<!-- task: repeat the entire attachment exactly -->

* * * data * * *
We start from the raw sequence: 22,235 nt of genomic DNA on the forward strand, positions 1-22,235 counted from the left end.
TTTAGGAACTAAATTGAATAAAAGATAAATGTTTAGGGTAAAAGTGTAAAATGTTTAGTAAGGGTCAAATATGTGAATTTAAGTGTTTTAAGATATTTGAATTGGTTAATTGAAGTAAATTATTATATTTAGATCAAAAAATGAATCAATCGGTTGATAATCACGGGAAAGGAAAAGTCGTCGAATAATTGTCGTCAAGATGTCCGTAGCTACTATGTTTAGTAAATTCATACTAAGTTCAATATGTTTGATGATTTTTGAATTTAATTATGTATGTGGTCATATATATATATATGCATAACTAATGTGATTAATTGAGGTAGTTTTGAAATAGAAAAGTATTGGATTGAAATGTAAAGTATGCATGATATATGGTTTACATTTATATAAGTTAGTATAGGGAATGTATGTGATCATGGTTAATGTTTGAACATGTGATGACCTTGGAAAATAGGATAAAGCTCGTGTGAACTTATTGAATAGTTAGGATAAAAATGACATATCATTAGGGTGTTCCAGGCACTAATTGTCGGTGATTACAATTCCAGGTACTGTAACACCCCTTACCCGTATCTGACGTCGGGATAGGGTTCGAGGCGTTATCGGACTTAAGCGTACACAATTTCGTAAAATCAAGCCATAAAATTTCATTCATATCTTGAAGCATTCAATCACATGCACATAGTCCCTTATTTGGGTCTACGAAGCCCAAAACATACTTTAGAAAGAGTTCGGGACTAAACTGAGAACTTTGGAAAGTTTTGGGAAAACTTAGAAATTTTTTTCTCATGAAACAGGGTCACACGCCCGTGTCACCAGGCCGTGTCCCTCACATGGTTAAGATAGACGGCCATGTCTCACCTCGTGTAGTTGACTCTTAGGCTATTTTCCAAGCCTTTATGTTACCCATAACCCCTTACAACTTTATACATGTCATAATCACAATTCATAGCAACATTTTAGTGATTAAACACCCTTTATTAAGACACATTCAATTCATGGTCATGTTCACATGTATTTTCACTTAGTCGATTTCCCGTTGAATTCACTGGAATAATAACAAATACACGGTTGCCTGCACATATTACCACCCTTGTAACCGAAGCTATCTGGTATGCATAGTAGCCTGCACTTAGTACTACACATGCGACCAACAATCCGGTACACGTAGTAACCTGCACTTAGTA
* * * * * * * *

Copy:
We start from the raw sequence: 22,235 nt of genomic DNA on the forward strand, positions 1-22,235 counted from the left end.
TTTAGGAACTAAATTGAATAAAAGATAAATGTTTAGGGTAAAAGTGTAAAATGTTTAGTAAGGGTCAAATATGTGAATTTAAGTGTTTTAAGATATTTGAATTGGTTAATTGAAGTAAATTATTATATTTAGATCAAAAAATGAATCAATCGGTTGATAATCACGGGAAAGGAAAAGTCGTCGAATAATTGTCGTCAAGATGTCCGTAGCTACTATGTTTAGTAAATTCATACTAAGTTCAATATGTTTGATGATTTTTGAATTTAATTATGTATGTGGTCATATATATATATATGCATAACTAATGTGATTAATTGAGGTAGTTTTGAAATAGAAAAGTATTGGATTGAAATGTAAAGTATGCATGATATATGGTTTACATTTATATAAGTTAGTATAGGGAATGTATGTGATCATGGTTAATGTTTGAACATGTGATGACCTTGGAAAATAGGATAAAGCTCGTGTGAACTTATTGAATAGTTAGGATAAAAATGACATATCATTAGGGTGTTCCAGGCACTAATTGTCGGTGATTACAATTCCAGGTACTGTAACACCCCTTACCCGTATCTGACGTCGGGATAGGGTTCGAGGCGTTATCGGACTTAAGCGTACACAATTTCGTAAAATCAAGCCATAAAATTTCATTCATATCTTGAAGCATTCAATCACATGCACATAGTCCCTTATTTGGGTCTACGAAGCCCAAAACATACTTTAGAAAGAGTTCGGGACTAAACTGAGAACTTTGGAAAGTTTTGGGAAAACTTAGAAATTTTTTTCTCATGAAACAGGGTCACACGCCCGTGTCACCAGGCCGTGTCCCTCACATGGTTAAGATAGACGGCCATGTCTCACCTCGTGTAGTTGACTCTTAGGCTATTTTCCAAGCCTTTATGTTACCCATAACCCCTTACAACTTTATACATGTCATAATCACAATTCATAGCAACATTTTAGTGATTAAACACCCTTTATTAAGACACATTCAATTCATGGTCATGTTCACATGTATTTTCACTTAGTCGATTTCCCGTTGAATTCACTGGAATAATAACAAATACACGGTTGCCTGCACATATTACCACCCTTGTAACCGAAGCTATCTGGTATGCATAGTAGCCTGCACTTAGTACTACACATGCGACCAACAATCCGGTACACGTAGTAACCTGCACTTAGTA